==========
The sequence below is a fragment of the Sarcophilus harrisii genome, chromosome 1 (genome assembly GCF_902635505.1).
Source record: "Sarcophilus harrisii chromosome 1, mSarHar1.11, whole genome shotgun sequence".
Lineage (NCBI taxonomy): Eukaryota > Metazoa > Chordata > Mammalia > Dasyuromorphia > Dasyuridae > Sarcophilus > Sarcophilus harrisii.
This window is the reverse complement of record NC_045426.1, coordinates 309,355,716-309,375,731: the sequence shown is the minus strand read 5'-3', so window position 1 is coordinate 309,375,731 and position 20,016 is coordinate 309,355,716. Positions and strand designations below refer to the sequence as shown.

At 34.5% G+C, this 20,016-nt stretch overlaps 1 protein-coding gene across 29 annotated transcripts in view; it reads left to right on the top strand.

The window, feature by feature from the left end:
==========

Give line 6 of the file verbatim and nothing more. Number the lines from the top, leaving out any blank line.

The window, feature by feature from the left end: